What’s Happening with Admissions Yield in 2013?
The power dynamic of the college search process has shifted into students’ hands. Literally. With accessibility to mobile devices, virtual tours, and social media over the past 10 years, students are able to gather more information about college than ever before.
Don’t get me wrong — access to information is a great thing, and students are able to make a more educated decision when considering where to enroll. But there is a revolution happening, and enrollment managers must adapt.
Students are knowledgeable. They have access to tools like the Common App, allowing them to easily and automatically apply to a greater number of schools. As students become more savvy, predicting their every move becomes a greater challenge.
These were some of the major themes stated in the NACAC 2012 State of College Admissions Report. For those of you who may have missed it, below I’ll summarize the key findings as well as introduce our survey of admissions leaders on how they are planning to improve admissions yield for the class of 2017.
The Changing Tide of the Applicant Pool
Over the past 20 years, the number of students submitting three or more college applications increased from 61 percent to 79 percent, and the number of students submitting seven or more applications increased from 9 percent to 29 percent.
Applicants have options. The more applications a single student submits, the less likely they are to enroll at your institution, making it very hard to pinpoint their intentions. Most admissions teams look to historical data or a student’s behavior to determine their likelihood of enrolling, but this doesn’t give the whole picture.
Application numbers have significantly increased the institution’s workload. Public institutions have seen an average increase of 1,900 applications, and private institutions have seen a 1,547 increase over the past ten years. This comes with little increase in enrollment — on average, there were only an additional 100 students enrolled over the past decade.
As Applications Rise, Yield Continues to Go Down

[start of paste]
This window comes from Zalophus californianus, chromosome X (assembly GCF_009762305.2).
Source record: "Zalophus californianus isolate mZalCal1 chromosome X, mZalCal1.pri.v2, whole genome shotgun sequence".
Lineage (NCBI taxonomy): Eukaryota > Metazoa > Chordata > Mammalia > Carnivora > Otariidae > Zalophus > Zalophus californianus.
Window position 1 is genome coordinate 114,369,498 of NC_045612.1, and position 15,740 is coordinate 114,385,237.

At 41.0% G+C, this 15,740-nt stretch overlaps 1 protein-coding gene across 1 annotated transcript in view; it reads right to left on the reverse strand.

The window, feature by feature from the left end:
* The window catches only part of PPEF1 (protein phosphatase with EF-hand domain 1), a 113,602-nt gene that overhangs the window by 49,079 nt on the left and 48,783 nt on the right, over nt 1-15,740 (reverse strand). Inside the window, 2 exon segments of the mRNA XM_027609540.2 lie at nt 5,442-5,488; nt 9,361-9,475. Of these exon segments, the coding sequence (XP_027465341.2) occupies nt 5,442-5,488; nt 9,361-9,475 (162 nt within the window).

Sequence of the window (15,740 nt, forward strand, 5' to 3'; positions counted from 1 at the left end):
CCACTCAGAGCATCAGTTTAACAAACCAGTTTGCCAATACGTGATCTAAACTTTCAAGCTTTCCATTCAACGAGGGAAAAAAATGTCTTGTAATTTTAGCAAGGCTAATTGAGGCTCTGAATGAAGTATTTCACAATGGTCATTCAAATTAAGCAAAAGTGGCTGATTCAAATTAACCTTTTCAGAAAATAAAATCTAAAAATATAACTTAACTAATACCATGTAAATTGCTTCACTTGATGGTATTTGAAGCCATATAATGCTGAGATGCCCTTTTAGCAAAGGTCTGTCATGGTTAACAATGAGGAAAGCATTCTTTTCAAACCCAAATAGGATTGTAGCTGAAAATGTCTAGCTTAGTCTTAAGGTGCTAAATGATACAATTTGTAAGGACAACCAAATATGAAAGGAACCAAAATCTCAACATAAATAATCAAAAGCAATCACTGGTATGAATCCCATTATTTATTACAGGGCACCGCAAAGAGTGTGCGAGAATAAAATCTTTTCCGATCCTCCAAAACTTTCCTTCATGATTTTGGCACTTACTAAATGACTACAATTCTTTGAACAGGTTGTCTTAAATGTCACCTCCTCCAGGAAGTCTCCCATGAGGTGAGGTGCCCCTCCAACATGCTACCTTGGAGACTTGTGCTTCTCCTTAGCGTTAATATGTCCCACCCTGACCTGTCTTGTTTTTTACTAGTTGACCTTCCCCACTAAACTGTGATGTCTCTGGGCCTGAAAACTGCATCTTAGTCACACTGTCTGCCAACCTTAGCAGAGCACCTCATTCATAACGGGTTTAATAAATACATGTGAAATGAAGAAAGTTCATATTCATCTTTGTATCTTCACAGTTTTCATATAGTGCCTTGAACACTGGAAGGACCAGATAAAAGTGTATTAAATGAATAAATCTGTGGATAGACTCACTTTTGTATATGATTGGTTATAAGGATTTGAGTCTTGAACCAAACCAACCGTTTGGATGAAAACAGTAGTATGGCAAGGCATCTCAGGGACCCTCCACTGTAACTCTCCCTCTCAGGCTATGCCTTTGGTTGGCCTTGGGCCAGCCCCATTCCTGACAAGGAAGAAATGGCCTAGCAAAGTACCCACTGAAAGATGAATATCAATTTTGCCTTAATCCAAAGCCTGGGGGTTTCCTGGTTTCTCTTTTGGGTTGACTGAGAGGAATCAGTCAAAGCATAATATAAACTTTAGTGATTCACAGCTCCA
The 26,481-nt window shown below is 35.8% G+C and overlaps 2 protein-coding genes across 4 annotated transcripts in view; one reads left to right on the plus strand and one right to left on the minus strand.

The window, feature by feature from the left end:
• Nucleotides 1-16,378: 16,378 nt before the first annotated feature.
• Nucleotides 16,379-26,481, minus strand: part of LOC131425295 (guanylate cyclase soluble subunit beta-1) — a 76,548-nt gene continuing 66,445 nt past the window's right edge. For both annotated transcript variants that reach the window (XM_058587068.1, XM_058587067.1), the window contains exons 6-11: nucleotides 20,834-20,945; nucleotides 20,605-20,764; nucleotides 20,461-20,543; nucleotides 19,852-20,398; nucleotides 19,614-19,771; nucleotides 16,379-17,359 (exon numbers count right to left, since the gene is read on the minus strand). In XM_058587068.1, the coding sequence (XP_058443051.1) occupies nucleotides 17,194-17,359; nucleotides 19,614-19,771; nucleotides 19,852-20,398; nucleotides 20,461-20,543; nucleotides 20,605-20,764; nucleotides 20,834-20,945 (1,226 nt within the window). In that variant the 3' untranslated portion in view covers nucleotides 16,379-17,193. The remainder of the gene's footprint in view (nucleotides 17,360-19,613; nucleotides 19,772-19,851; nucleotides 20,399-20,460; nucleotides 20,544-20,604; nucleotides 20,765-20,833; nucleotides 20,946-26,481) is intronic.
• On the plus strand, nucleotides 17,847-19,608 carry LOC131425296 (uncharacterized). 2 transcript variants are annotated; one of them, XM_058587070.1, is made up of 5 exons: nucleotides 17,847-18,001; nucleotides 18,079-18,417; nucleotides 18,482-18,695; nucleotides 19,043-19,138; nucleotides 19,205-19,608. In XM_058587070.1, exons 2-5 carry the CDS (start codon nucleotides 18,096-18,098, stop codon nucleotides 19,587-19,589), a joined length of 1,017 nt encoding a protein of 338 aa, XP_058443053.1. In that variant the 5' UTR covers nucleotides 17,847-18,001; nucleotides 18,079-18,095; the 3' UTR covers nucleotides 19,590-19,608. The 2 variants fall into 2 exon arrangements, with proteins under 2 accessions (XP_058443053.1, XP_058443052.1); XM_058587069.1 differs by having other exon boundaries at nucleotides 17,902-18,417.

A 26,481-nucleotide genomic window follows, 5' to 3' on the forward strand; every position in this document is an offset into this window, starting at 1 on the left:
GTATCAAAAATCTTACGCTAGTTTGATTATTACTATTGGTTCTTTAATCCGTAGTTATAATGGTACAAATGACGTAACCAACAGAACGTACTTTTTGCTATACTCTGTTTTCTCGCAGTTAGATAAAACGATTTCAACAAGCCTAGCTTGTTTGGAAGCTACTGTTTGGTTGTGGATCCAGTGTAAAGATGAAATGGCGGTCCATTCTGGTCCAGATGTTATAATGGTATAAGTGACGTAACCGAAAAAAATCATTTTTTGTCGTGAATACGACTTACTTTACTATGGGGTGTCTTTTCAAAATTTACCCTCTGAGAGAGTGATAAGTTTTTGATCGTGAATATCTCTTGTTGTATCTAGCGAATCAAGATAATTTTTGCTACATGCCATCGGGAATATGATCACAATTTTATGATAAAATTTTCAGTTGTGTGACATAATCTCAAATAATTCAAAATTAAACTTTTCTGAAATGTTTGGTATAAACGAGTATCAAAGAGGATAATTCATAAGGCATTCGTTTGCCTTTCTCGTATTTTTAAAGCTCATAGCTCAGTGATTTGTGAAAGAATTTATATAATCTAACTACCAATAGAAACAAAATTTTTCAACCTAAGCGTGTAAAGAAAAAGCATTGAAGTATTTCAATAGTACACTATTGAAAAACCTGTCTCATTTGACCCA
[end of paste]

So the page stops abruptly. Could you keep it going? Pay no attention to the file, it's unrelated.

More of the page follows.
An influx of applications paired with minimal enrollment growth causes a natural decrease in yield rates. Average yield has decreased from 48.7 percent in 2002 to 38 percent in 2011. Schools are being forced to accept more students to fill the same number of seats, and this is costing time and money.
What does this mean for admissions? Increasing yield and improving student mix are priorities for most institutions, but the current trends pose roadblocks for admissions teams. VPs and Directors are left to strategize on how to make the most of their team’s efforts, and schools turn to predictive data to allocate yield resources.
Many schools that I’ve talked with use predictive scoring based on historical/ behavioral trends to develop high-touch, personalized communication plans. We were interested in the specific tactics that schools use to reach students, and surveyed 98 admissions directors and enrollment managers to learn more about how they maximize yield spend.
Key Takeaways from our Survey
While you can find the full 2013 Admissions Yield Trend Report here, below are some of the key takeaways we found in the report.
- 85% of public and private universities said improving student yield for the class of 2017 was very or extremely important
- 74% of admissions offices said sending personalized yield communications as a top priority for this year
- 70% of admissions offices would like to allocate their resources and yield spend more efficiently
What strategies are you utilizing to maximize admissions efforts this yield season? Share with us in the comments below!